I understand the business model but I'm still not sure it will work, given that the Model X was supposed to be the cash cow that paid for all the development they need to enter the mass market with the Model 3.
As I've mentioned in all my "ignorant" comments, I was actually thinking of buying into TSLA around $150 but got scared off by all the production problems they've been having with the Model X, so I guess we'll see if they're starting to get that straightened out when they report earnings.
Ha, talk about the pot calling the kettle black with your meaningless THEN: $5, NOW: $500 statements and calling out Einhorn's -20% performance last year when he averaged +20% for the previous 20 years.
Yep, good call.
Question remains whether the business can remain profitable, but if you back out the cash it's trading at only 15x one quarter's net income, certainly looks cheap.
Thanks, Slim, good to hear from you on something besides AMZN, where I'm sure we're both banging our heads against that crazy valuation too.
Bill Miller's LMOPX fund YTD: -28%
And you were banging on David Einhorn's performance last year...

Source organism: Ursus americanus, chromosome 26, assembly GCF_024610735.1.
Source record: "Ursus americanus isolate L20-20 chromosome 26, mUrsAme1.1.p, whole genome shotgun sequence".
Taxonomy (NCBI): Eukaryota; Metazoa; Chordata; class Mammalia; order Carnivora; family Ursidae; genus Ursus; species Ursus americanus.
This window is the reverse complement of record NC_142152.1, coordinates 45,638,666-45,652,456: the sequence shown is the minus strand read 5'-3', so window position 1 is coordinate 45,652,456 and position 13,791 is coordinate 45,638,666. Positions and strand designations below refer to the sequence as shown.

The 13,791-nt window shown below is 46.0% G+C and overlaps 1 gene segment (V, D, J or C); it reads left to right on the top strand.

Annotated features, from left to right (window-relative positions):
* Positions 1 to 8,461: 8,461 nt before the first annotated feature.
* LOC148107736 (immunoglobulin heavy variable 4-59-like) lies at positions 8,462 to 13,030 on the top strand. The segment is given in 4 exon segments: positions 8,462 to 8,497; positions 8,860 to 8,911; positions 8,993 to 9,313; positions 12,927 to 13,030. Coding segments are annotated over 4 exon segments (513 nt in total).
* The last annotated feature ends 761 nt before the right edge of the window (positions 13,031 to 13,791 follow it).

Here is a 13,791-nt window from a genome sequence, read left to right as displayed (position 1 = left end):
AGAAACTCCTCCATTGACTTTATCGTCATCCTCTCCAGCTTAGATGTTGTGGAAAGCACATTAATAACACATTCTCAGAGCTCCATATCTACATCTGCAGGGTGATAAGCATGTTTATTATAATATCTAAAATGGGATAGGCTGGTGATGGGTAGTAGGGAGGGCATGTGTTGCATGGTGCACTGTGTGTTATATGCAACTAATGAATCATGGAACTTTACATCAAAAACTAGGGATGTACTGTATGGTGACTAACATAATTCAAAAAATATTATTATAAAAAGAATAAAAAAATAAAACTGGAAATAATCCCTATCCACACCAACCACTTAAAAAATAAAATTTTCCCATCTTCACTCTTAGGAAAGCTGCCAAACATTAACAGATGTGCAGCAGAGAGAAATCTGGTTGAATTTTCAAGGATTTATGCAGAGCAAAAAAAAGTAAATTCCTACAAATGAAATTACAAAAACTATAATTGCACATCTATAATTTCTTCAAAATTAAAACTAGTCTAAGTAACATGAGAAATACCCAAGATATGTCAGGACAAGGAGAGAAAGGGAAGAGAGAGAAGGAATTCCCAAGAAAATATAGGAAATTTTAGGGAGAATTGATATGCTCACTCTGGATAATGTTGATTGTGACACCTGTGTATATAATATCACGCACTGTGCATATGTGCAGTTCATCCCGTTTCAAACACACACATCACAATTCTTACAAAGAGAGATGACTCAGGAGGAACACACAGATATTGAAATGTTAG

Down 5% on a huge up day after reporting spectacular earnings. Guess this market cares more about ESPN revenue than overall earnings.
Just to show how absurd this is, if DIS would have taken the "extra" $300M they beat earnings estimates by and bought 5 million ESPN subscriptions themselves to boost Media Network revenue growth from "only" 8% to 13% and this segment's change in operating income from -6% to 15%, the market probably would have liked it more.
If the market's going to be that irrational, I want to be on the other side of the trade. Trying to buy more at $80, let's see if the market is crazy enough to drive it down to that level.
Agree with most of your points, but how can you say TWTR isn't scalable when they have 1/5 the users of FB?
Do they have to have the same amount of users to demonstrate that they're scalable and not a "niche" even though they only have 1/30 the market cap?